You are known to the gods and to us as (baby's name).
This is your name, and it is powerful.
Bear your name with honor, and may the gods bless you on this and every day.

I honor you, (baby name).

As the cup goes around the circle, the parents should hold their child and walk together, and presenting him or her to the guests as they honor the child. An alternative to this is to pass the baby from guest to guest, allowing each of them to kiss the child in turn, and offer their good wishes and blessings.

When the cup reaches the Guardians, they should say:

Welcome, (baby name), to our family and to our hearts.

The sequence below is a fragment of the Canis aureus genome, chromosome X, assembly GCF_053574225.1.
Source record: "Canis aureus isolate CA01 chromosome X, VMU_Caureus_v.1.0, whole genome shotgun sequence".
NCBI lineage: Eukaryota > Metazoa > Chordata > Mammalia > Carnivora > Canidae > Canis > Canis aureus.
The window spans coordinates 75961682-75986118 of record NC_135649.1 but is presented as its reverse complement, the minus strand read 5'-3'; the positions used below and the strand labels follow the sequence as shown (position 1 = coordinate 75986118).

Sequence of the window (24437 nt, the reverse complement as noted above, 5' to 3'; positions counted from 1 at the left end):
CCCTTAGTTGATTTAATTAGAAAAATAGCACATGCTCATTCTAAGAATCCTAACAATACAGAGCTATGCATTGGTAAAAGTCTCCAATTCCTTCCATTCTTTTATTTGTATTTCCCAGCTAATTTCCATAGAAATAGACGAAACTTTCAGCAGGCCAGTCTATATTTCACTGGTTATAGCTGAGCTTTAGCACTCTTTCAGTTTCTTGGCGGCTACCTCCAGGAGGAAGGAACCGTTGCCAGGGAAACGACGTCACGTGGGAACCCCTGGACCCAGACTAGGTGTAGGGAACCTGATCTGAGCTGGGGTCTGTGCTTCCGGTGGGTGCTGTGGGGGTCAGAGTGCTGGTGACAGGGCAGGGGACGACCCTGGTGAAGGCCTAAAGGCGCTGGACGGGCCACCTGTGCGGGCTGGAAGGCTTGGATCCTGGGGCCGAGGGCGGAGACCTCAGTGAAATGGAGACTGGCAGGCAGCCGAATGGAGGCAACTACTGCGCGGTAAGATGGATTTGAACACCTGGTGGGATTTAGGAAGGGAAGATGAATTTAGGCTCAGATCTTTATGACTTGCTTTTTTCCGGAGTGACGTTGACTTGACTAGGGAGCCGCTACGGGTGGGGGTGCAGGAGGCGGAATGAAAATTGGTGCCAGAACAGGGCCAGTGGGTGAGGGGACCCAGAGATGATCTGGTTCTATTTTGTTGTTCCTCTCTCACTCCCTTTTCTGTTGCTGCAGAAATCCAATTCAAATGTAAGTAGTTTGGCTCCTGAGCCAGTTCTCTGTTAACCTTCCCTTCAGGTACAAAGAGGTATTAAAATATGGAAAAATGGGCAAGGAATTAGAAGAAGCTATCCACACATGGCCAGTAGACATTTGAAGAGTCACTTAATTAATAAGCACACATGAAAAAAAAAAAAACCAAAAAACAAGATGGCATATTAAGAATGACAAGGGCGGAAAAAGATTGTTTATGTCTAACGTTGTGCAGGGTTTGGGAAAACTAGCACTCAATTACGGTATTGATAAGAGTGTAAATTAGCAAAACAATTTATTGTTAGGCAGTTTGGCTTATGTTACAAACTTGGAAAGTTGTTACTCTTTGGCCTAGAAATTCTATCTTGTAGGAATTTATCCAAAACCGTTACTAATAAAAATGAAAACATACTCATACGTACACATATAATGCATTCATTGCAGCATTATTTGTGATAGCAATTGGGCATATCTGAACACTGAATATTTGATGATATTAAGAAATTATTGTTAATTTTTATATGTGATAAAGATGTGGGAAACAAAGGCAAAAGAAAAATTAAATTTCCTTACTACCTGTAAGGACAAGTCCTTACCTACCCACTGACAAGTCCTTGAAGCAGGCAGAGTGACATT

Your parents love you, and we thank them
for giving you the gift of life.
We ask the Gods to watch over you, (baby name),
and over your mother and father,
and we wish your family love and light.

Finally, the parents may hold the baby up to the sky (hold on tight!) so that the Gods can get a good look at the new child. Ask the group to focus on a blessing for the new child, and to hold onto their intent for a moment, sending their love and positive energy to the baby. Take a minute to reflect on what it means to be a parent, and how having this child in your life will change you. When everyone is ready, dismiss the quarters and close the circle in the manner of your tradition.

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Your Citation
Wigington, Patti. "How To Hold a Pagan Naming Ceremony for Your Baby." Learn Religions, Aug. 26, 2020, Wigington, Patti. (2020, August 26). How To Hold a Pagan Naming Ceremony for Your Baby. Retrieved from Wigington, Patti. "How To Hold a Pagan Naming Ceremony for Your Baby." Learn Religions. (accessed March 25, 2023).